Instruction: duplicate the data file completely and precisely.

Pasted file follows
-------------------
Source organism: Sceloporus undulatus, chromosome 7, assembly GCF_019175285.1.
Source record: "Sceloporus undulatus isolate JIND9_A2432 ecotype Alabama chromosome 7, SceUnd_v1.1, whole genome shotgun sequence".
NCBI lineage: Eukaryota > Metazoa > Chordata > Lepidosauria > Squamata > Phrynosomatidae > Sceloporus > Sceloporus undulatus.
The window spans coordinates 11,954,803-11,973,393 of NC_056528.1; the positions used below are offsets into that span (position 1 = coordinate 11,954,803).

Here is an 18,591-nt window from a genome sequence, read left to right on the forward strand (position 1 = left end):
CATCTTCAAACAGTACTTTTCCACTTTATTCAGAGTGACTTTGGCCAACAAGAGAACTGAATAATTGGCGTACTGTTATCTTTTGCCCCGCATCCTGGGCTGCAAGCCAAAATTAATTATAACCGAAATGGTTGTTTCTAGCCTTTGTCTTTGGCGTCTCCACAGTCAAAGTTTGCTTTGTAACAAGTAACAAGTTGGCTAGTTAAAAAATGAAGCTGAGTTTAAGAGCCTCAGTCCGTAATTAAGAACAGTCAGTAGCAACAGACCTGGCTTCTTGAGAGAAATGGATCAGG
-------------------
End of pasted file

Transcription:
Source organism: Sceloporus undulatus, chromosome 7, assembly GCF_019175285.1.
Source record: "Sceloporus undulatus isolate JIND9_A2432 ecotype Alabama chromosome 7, SceUnd_v1.1, whole genome shotgun sequence".
NCBI lineage: Eukaryota > Metazoa > Chordata > Lepidosauria > Squamata > Phrynosomatidae > Sceloporus > Sceloporus undulatus.
The window spans coordinates 11,954,803-11,973,393 of NC_056528.1; the positions used below are offsets into that span (position 1 = coordinate 11,954,803).

Here is an 18,591-nt window from a genome sequence, read left to right on the forward strand (position 1 = left end):
CATCTTCAAACAGTACTTTTCCACTTTATTCAGAGTGACTTTGGCCAACAAGAGAACTGAATAATTGGCGTACTGTTATCTTTTGCCCCGCATCCTGGGCTGCAAGCCAAAATTAATTATAACCGAAATGGTTGTTTCTAGCCTTTGTCTTTGGCGTCTCCACAGTCAAAGTTTGCTTTGTAACAAGTAACAAGTTGGCTAGTTAAAAAATGAAGCTGAGTTTAAGAGCCTCAGTCCGTAATTAAGAACAGTCAGTAGCAACAGACCTGGCTTCTTGAGAGAAATGGATCAGG